Student Projects | Project Description | Animation Process


What is Oobleck?

Oobleck is a type of non-Newtonian fluid. Most fluids we know of are considered as Newtonian fluids, but non-Newtonian fluids are a strange and perplexing group of fluids. When a force (ex. poking, rolling, stirring) is applied to a non-Newtonian fluid, the viscosity (resistance to flow) of the fluid increases. In simple terms, any force you exert on a non-Newtonian fluid will make the fluid behave more like a solid. The more force you exert, the harder the fluid becomes. Strange but true! Other types of non-Newtonian fluids include quicksand, ketchup, and blood.

Oobleck is also the name of a science lab activity the Pü`ulu Lehua students did. The students were told that there is a planet Oobleck in outer space similar to Earth except that the ocean is made of a strange substance also called Oobleck. Their job as scientists was to discover and define the properties of Oobleck.

Students kept saying that Oobleck is both a solid and liquid, but in scientific terms, it is impossible for something to be both a solid and liquid at the same time. They had to define under what conditions the Oobleck behaved like a solid versus a liquid. What the students discovered was that:

applying a constant force to the Oobleck makes it behave like a solid
when the force is stopped, Oobleck becomes liquidy again
when Oobleck is heated or frozen it will harden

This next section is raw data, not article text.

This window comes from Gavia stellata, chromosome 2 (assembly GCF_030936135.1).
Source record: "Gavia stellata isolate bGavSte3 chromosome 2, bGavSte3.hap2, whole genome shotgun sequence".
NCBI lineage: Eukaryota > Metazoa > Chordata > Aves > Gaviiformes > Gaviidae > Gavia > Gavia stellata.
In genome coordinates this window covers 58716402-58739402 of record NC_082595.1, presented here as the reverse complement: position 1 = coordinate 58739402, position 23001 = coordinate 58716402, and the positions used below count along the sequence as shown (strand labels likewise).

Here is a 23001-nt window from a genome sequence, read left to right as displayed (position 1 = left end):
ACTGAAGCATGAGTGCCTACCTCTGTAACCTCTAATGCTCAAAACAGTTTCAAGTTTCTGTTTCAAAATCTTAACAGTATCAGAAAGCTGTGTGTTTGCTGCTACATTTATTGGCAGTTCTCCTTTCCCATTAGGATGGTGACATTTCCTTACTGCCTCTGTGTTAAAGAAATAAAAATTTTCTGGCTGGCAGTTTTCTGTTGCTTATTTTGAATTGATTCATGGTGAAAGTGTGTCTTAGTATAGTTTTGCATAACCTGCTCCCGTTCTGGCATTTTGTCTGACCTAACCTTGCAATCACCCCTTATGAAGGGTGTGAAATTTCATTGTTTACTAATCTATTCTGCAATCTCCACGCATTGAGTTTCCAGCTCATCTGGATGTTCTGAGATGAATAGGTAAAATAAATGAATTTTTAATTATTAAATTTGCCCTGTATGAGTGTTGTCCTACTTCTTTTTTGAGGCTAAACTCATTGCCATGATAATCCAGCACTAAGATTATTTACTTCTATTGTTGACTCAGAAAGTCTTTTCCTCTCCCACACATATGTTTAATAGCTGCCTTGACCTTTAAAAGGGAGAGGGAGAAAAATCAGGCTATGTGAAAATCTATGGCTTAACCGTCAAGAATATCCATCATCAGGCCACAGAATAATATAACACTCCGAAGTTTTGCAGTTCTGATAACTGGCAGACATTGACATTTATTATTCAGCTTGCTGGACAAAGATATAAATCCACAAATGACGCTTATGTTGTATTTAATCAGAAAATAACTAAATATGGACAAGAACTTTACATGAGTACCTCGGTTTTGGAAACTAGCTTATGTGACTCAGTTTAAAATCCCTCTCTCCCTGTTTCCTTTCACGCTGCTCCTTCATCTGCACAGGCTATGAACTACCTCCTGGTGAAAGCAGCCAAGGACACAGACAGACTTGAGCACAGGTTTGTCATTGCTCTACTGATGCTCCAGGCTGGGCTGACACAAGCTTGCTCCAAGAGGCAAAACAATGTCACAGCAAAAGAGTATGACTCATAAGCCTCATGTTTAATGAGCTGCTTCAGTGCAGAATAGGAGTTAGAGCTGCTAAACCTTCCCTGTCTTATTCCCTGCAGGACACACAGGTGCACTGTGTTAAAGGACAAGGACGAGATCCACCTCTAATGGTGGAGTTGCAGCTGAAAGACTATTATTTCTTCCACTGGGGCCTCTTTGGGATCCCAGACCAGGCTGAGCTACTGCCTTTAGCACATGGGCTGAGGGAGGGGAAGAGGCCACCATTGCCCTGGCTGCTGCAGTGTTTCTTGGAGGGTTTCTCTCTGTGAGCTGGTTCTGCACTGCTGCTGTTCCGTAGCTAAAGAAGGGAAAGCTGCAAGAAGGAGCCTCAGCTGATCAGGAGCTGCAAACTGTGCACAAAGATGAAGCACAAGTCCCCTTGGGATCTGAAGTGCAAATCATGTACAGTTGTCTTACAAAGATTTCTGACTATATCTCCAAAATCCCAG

hardened Oobleck will melt and mix with regular Oobleck and turn back to normal
Oobleck dissolves in water
fast movements through Oobleck are difficult because the Oobleck becomes very thick whereas slow movements are easier because the Oobleck is more liquid.

Based on these findings, students were given the task of designing on paper a spaceship that can land on this ocean of Oobleck without sinking, take off without getting stuck, stay on the planet for at least an hour, and carry at least 6 people. Hovercrafts were not allowed, as the spaceship has to actually land. However, the spaceship could hover first, before landing. With the exception of these requirements, students were given complete artistic and creative freedom.

The students had to draw their ship and write an explanation of how it works for science class, write a short story for English, and create a computer animation of their ship for art.

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